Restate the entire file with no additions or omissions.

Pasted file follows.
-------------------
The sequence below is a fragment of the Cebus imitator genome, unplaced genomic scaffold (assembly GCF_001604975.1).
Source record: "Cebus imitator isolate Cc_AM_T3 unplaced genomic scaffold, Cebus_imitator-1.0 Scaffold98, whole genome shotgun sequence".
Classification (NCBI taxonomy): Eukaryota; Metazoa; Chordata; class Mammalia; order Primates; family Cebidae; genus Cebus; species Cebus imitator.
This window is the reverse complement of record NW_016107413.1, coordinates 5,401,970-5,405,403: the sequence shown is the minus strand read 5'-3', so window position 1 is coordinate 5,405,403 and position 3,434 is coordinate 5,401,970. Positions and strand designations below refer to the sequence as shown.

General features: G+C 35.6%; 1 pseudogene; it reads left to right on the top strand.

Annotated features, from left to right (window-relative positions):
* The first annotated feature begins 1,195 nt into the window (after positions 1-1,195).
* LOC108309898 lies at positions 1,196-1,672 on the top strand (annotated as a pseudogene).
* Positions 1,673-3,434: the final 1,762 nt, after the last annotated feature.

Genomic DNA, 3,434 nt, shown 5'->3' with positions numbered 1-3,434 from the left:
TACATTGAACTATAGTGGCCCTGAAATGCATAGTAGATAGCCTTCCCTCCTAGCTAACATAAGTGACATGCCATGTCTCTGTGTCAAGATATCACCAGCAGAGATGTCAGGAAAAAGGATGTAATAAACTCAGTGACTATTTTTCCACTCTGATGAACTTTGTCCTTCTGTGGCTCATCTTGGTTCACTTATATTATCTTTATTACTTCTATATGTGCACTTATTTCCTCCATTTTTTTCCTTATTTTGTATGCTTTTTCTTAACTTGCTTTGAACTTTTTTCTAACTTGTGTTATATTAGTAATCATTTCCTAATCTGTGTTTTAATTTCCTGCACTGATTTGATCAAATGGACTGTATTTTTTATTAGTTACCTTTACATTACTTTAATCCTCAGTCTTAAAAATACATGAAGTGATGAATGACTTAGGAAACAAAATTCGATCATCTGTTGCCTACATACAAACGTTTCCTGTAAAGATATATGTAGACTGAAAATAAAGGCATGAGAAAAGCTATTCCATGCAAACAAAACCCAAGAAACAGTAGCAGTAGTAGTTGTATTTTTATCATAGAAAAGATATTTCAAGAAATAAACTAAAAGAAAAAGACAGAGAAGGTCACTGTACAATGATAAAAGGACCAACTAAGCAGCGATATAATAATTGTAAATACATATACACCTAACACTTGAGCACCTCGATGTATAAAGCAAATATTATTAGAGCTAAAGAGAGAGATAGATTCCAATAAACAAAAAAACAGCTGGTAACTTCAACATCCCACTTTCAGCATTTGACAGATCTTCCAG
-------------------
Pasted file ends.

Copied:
The sequence below is a fragment of the Cebus imitator genome, unplaced genomic scaffold (assembly GCF_001604975.1).
Source record: "Cebus imitator isolate Cc_AM_T3 unplaced genomic scaffold, Cebus_imitator-1.0 Scaffold98, whole genome shotgun sequence".
Classification (NCBI taxonomy): Eukaryota; Metazoa; Chordata; class Mammalia; order Primates; family Cebidae; genus Cebus; species Cebus imitator.
This window is the reverse complement of record NW_016107413.1, coordinates 5,401,970-5,405,403: the sequence shown is the minus strand read 5'-3', so window position 1 is coordinate 5,405,403 and position 3,434 is coordinate 5,401,970. Positions and strand designations below refer to the sequence as shown.

General features: G+C 35.6%; 1 pseudogene; it reads left to right on the top strand.

Annotated features, from left to right (window-relative positions):
* The first annotated feature begins 1,195 nt into the window (after positions 1-1,195).
* LOC108309898 lies at positions 1,196-1,672 on the top strand (annotated as a pseudogene).
* Positions 1,673-3,434: the final 1,762 nt, after the last annotated feature.

Genomic DNA, 3,434 nt, shown 5'->3' with positions numbered 1-3,434 from the left:
TACATTGAACTATAGTGGCCCTGAAATGCATAGTAGATAGCCTTCCCTCCTAGCTAACATAAGTGACATGCCATGTCTCTGTGTCAAGATATCACCAGCAGAGATGTCAGGAAAAAGGATGTAATAAACTCAGTGACTATTTTTCCACTCTGATGAACTTTGTCCTTCTGTGGCTCATCTTGGTTCACTTATATTATCTTTATTACTTCTATATGTGCACTTATTTCCTCCATTTTTTTCCTTATTTTGTATGCTTTTTCTTAACTTGCTTTGAACTTTTTTCTAACTTGTGTTATATTAGTAATCATTTCCTAATCTGTGTTTTAATTTCCTGCACTGATTTGATCAAATGGACTGTATTTTTTATTAGTTACCTTTACATTACTTTAATCCTCAGTCTTAAAAATACATGAAGTGATGAATGACTTAGGAAACAAAATTCGATCATCTGTTGCCTACATACAAACGTTTCCTGTAAAGATATATGTAGACTGAAAATAAAGGCATGAGAAAAGCTATTCCATGCAAACAAAACCCAAGAAACAGTAGCAGTAGTAGTTGTATTTTTATCATAGAAAAGATATTTCAAGAAATAAACTAAAAGAAAAAGACAGAGAAGGTCACTGTACAATGATAAAAGGACCAACTAAGCAGCGATATAATAATTGTAAATACATATACACCTAACACTTGAGCACCTCGATGTATAAAGCAAATATTATTAGAGCTAAAGAGAGAGATAGATTCCAATAAACAAAAAAACAGCTGGTAACTTCAACATCCCACTTTCAGCATTTGACAGATCTTCCAG